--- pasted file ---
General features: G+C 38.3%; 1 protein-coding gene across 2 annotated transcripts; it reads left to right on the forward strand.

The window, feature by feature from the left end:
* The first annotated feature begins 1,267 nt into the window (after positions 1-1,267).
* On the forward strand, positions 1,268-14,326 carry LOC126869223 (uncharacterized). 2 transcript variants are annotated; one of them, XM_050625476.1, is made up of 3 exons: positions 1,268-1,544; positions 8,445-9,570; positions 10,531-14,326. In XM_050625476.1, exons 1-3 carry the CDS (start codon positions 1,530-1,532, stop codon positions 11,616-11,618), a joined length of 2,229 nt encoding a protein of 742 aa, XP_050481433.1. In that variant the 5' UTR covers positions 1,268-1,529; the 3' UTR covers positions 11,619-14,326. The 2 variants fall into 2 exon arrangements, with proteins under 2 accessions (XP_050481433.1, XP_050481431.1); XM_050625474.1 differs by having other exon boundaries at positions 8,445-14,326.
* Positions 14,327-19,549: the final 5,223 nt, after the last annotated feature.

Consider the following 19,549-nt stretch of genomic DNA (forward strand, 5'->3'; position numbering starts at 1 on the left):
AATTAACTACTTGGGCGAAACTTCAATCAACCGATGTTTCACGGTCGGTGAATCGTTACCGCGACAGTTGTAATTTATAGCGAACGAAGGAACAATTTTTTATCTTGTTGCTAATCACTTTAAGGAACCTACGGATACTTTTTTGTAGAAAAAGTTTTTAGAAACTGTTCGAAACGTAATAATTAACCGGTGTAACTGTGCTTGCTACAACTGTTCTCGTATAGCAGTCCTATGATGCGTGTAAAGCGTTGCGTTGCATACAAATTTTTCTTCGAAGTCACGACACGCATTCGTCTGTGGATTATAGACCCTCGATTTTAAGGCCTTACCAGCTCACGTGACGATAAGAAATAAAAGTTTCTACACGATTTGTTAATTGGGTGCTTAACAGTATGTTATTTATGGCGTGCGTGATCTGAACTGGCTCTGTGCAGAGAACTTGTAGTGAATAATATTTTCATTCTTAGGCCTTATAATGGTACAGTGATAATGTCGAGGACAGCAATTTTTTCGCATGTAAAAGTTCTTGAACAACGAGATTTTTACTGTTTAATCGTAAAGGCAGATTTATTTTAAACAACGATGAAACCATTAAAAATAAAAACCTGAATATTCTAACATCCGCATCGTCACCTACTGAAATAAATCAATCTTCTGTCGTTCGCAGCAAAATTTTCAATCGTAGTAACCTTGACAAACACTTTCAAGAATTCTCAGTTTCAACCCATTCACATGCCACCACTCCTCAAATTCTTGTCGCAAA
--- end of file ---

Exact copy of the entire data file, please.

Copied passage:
General features: G+C 38.3%; 1 protein-coding gene across 2 annotated transcripts; it reads left to right on the forward strand.

The window, feature by feature from the left end:
* The first annotated feature begins 1,267 nt into the window (after positions 1-1,267).
* On the forward strand, positions 1,268-14,326 carry LOC126869223 (uncharacterized). 2 transcript variants are annotated; one of them, XM_050625476.1, is made up of 3 exons: positions 1,268-1,544; positions 8,445-9,570; positions 10,531-14,326. In XM_050625476.1, exons 1-3 carry the CDS (start codon positions 1,530-1,532, stop codon positions 11,616-11,618), a joined length of 2,229 nt encoding a protein of 742 aa, XP_050481433.1. In that variant the 5' UTR covers positions 1,268-1,529; the 3' UTR covers positions 11,619-14,326. The 2 variants fall into 2 exon arrangements, with proteins under 2 accessions (XP_050481433.1, XP_050481431.1); XM_050625474.1 differs by having other exon boundaries at positions 8,445-14,326.
* Positions 14,327-19,549: the final 5,223 nt, after the last annotated feature.

Consider the following 19,549-nt stretch of genomic DNA (forward strand, 5'->3'; position numbering starts at 1 on the left):
AATTAACTACTTGGGCGAAACTTCAATCAACCGATGTTTCACGGTCGGTGAATCGTTACCGCGACAGTTGTAATTTATAGCGAACGAAGGAACAATTTTTTATCTTGTTGCTAATCACTTTAAGGAACCTACGGATACTTTTTTGTAGAAAAAGTTTTTAGAAACTGTTCGAAACGTAATAATTAACCGGTGTAACTGTGCTTGCTACAACTGTTCTCGTATAGCAGTCCTATGATGCGTGTAAAGCGTTGCGTTGCATACAAATTTTTCTTCGAAGTCACGACACGCATTCGTCTGTGGATTATAGACCCTCGATTTTAAGGCCTTACCAGCTCACGTGACGATAAGAAATAAAAGTTTCTACACGATTTGTTAATTGGGTGCTTAACAGTATGTTATTTATGGCGTGCGTGATCTGAACTGGCTCTGTGCAGAGAACTTGTAGTGAATAATATTTTCATTCTTAGGCCTTATAATGGTACAGTGATAATGTCGAGGACAGCAATTTTTTCGCATGTAAAAGTTCTTGAACAACGAGATTTTTACTGTTTAATCGTAAAGGCAGATTTATTTTAAACAACGATGAAACCATTAAAAATAAAAACCTGAATATTCTAACATCCGCATCGTCACCTACTGAAATAAATCAATCTTCTGTCGTTCGCAGCAAAATTTTCAATCGTAGTAACCTTGACAAACACTTTCAAGAATTCTCAGTTTCAACCCATTCACATGCCACCACTCCTCAAATTCTTGTCGCAAA